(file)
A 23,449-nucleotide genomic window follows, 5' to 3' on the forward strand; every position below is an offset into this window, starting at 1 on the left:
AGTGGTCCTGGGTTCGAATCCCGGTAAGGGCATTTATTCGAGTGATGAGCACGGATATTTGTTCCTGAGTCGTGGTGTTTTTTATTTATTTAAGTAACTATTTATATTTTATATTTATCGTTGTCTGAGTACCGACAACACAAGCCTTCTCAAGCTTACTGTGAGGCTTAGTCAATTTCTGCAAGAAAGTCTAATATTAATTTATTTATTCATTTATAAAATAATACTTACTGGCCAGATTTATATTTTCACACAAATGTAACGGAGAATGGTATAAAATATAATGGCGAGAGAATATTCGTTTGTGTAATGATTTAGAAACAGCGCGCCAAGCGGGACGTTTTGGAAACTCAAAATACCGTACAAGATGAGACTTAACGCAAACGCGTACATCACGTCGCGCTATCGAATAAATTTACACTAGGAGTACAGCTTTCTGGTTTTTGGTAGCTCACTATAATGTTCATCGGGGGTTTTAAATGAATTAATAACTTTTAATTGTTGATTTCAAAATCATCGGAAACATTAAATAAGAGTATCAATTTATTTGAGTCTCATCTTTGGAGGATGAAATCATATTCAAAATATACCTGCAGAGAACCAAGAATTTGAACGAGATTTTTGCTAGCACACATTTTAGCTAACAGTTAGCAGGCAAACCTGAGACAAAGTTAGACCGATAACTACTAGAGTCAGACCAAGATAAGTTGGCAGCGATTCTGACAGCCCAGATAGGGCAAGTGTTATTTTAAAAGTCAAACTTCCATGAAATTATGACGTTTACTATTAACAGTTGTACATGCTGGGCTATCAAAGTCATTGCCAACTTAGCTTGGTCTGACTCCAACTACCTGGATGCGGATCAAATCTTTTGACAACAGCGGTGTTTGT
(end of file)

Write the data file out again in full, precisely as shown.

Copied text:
A 23,449-nucleotide genomic window follows, 5' to 3' on the forward strand; every position below is an offset into this window, starting at 1 on the left:
AGTGGTCCTGGGTTCGAATCCCGGTAAGGGCATTTATTCGAGTGATGAGCACGGATATTTGTTCCTGAGTCGTGGTGTTTTTTATTTATTTAAGTAACTATTTATATTTTATATTTATCGTTGTCTGAGTACCGACAACACAAGCCTTCTCAAGCTTACTGTGAGGCTTAGTCAATTTCTGCAAGAAAGTCTAATATTAATTTATTTATTCATTTATAAAATAATACTTACTGGCCAGATTTATATTTTCACACAAATGTAACGGAGAATGGTATAAAATATAATGGCGAGAGAATATTCGTTTGTGTAATGATTTAGAAACAGCGCGCCAAGCGGGACGTTTTGGAAACTCAAAATACCGTACAAGATGAGACTTAACGCAAACGCGTACATCACGTCGCGCTATCGAATAAATTTACACTAGGAGTACAGCTTTCTGGTTTTTGGTAGCTCACTATAATGTTCATCGGGGGTTTTAAATGAATTAATAACTTTTAATTGTTGATTTCAAAATCATCGGAAACATTAAATAAGAGTATCAATTTATTTGAGTCTCATCTTTGGAGGATGAAATCATATTCAAAATATACCTGCAGAGAACCAAGAATTTGAACGAGATTTTTGCTAGCACACATTTTAGCTAACAGTTAGCAGGCAAACCTGAGACAAAGTTAGACCGATAACTACTAGAGTCAGACCAAGATAAGTTGGCAGCGATTCTGACAGCCCAGATAGGGCAAGTGTTATTTTAAAAGTCAAACTTCCATGAAATTATGACGTTTACTATTAACAGTTGTACATGCTGGGCTATCAAAGTCATTGCCAACTTAGCTTGGTCTGACTCCAACTACCTGGATGCGGATCAAATCTTTTGACAACAGCGGTGTTTGT